When it comes to diet and dental health, most people think of sugar first; even kids know that “sugar rots your teeth.” But, when it comes to periodontal disease and gum health, there’s a lesser known villain – inflammation. The bacteria in plaque triggers an inflammatory response that leads to gum disease.
With early stage periodontal disease, known as gingivitis, gums can become swollen and red, and may bleed. If gingivitis is left untreated, it becomes periodontal disease. This occurs when bacteria infect little pockets between the gums and the teeth, causing gums to pull away and loosen the teeth. In advanced cases, the infection can start breaking down the bone underneath the teeth, causing the teeth to fall out. Given the severity and the fact that almost half of all adults over the age of 30 have some form of it, periodontal disease is one of the biggest threats to dental health.
If the thought of bleeding gums and losing your teeth isn’t frightening enough, Inflammation connects periodontal infection to metabolic diseases like Type 2 Diabetes, cardiovascular disease, and obesity. Sugar is definitely a part of that connection, but there are also some lesser known culprits that increase your risk of gum disease.
- Soda – This sweet beverage is one of the worst drinks for healthy teeth and gums. While regular soda is full of sugar, diet varieties contains phosphoric and citric acid. Acid breaks down tooth enamel, allowing bacteria to grow and the bacteria in plaque love sugar, converting it to acid and leading to further tooth and gum damage. Additionally, caffeinated sodas are especially bad for gums, as caffeine can cause dry mouth. This prevents the enamel-protecting proteins and minerals in saliva from repairing the early signs of gum disease.
- Potato Chips – Next on the list is soda’s BFF, potato chips. This addictive, starchy snack has a texture that becomes gummy after chewing. The resulting substance lingers in your mouth getting stuck in your teeth and causing acid-producing bacteria. Additionally, starchy foods can dry out your mouth. Because saliva helps repair early signs of gum disease, when your mouth becomes dry, it lowers your saliva level and keeps saliva from doing its job.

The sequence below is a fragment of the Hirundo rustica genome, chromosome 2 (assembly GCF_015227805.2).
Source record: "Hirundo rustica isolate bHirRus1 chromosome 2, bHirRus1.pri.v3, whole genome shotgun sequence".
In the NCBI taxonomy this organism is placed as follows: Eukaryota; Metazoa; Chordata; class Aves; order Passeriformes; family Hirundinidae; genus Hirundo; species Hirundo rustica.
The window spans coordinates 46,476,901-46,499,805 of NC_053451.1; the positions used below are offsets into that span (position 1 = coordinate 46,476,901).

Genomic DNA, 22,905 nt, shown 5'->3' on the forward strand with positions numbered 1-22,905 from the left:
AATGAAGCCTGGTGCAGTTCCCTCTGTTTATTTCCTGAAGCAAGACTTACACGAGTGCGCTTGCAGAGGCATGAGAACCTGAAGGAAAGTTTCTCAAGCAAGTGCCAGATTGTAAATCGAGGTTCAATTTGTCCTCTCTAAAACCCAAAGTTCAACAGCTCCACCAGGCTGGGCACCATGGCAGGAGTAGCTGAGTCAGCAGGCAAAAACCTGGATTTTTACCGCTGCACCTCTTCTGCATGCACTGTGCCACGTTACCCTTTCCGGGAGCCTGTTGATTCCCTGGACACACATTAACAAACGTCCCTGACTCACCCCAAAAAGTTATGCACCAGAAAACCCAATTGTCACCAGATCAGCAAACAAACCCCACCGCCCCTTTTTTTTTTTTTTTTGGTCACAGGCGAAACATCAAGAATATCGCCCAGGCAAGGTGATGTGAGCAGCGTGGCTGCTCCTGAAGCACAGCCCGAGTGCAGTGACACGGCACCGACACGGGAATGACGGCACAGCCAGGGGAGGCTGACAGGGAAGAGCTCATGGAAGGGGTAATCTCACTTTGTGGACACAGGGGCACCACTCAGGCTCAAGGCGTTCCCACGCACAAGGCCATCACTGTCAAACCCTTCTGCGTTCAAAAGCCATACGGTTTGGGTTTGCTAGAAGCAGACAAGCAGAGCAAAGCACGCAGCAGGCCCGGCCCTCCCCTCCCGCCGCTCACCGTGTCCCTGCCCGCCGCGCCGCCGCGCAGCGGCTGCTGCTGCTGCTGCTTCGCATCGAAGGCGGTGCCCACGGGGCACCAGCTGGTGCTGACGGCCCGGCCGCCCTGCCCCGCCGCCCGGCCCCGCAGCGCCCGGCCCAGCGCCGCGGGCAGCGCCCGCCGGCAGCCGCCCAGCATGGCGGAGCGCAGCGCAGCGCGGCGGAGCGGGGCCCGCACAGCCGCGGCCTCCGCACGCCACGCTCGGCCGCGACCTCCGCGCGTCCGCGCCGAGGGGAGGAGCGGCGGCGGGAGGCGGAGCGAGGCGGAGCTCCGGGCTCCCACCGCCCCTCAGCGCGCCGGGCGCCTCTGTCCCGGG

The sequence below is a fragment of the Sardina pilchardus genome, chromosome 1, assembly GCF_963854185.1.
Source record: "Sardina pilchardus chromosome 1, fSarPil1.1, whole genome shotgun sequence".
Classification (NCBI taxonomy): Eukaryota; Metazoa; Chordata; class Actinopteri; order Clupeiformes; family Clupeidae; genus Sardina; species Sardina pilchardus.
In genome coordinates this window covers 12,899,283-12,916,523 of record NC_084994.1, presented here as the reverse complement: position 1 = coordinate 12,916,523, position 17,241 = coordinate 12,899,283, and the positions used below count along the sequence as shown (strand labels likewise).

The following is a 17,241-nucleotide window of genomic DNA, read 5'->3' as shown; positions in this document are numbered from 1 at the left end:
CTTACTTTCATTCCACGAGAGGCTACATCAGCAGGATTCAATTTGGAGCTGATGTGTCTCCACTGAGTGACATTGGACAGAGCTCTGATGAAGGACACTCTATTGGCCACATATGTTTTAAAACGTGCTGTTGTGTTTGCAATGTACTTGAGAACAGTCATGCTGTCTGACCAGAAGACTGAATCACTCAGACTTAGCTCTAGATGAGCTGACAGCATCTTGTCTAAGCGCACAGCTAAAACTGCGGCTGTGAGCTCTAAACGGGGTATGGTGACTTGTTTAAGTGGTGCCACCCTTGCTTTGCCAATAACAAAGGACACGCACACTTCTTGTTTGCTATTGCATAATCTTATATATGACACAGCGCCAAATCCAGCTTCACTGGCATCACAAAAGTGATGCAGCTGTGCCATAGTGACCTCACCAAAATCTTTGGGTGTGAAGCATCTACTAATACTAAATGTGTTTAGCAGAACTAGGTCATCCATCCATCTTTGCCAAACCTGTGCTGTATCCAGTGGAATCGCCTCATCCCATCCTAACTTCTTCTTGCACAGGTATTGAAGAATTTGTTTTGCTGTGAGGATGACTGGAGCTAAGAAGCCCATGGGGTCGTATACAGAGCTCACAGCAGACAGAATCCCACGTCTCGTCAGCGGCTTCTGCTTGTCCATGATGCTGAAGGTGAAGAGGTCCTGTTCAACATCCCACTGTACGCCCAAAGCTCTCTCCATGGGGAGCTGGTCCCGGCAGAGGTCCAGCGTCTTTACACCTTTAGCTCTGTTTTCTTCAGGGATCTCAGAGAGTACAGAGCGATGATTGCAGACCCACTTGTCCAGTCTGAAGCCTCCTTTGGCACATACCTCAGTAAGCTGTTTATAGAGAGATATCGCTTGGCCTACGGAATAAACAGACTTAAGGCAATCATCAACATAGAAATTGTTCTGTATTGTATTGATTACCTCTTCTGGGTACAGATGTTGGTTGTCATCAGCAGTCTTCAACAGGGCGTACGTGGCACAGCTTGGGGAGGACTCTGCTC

- Coffee – We know, you’re probably thinking, “Coffee! Is nothing sacred?” Unfortunately, your morning habit is doing more than waking you up. Coffee helps mouth bacteria create acids that result in enamel and tooth erosion, making teeth brittle and thin. It also dries out your mouth, blocking saliva from repairing the early signs of tooth decay, gum disease, or oral infections as noted above.
- Popcorn – Whether from a microwave or the movie theater, popcorn has become a go-to snack for many. Unlike the other foods and drinks on this list, the risk with popcorn is in the makeup of the food itself. The husks can easily become lodged between teeth and in the spaces between the gum and tooth. An embedded popcorn husk can create an abscess, a painful infection in the gum that can lead to serious health issues, gum disease, and tooth loss. If a husk is stuck tightly, an interdental brush (available at most drug stores) can be an effective tool to loosen and remove it. However, if you happen to get a husk stuck in your teeth and can’t get it out, see your dentist right away.
- Sports Drinks – Given the recent increase in sports drinks on the market, one might think they’re a healthy way to hydrate, but sports drinks contain acids and sugar. The acid in sports drinks makes your teeth more vulnerable to bacteria, which feeds off the excess sugar in these beverages. Bacteria can then sneak into the cracks of your tooth enamel and cause tooth decay. Untreated tooth decay can lead to cavities, gum disease or even periodontal disease.
We know it’s hard to maintain a nutritious diet all of the time but being conscious of what you eat and drink doesn’t mean you have to completely give up the foods you love. Go ahead and indulge on occasion (or, when it comes to coffee, once a day) but do your best to mitigate the damage by rinsing after you eat or drink.
We believe that patient education is a key factor in helping you keep your teeth healthy and avoid gum disease, so please feel free to ask us any questions you may have about gum disease or your overall oral health. For more information or to schedule an appointment, contact our practice.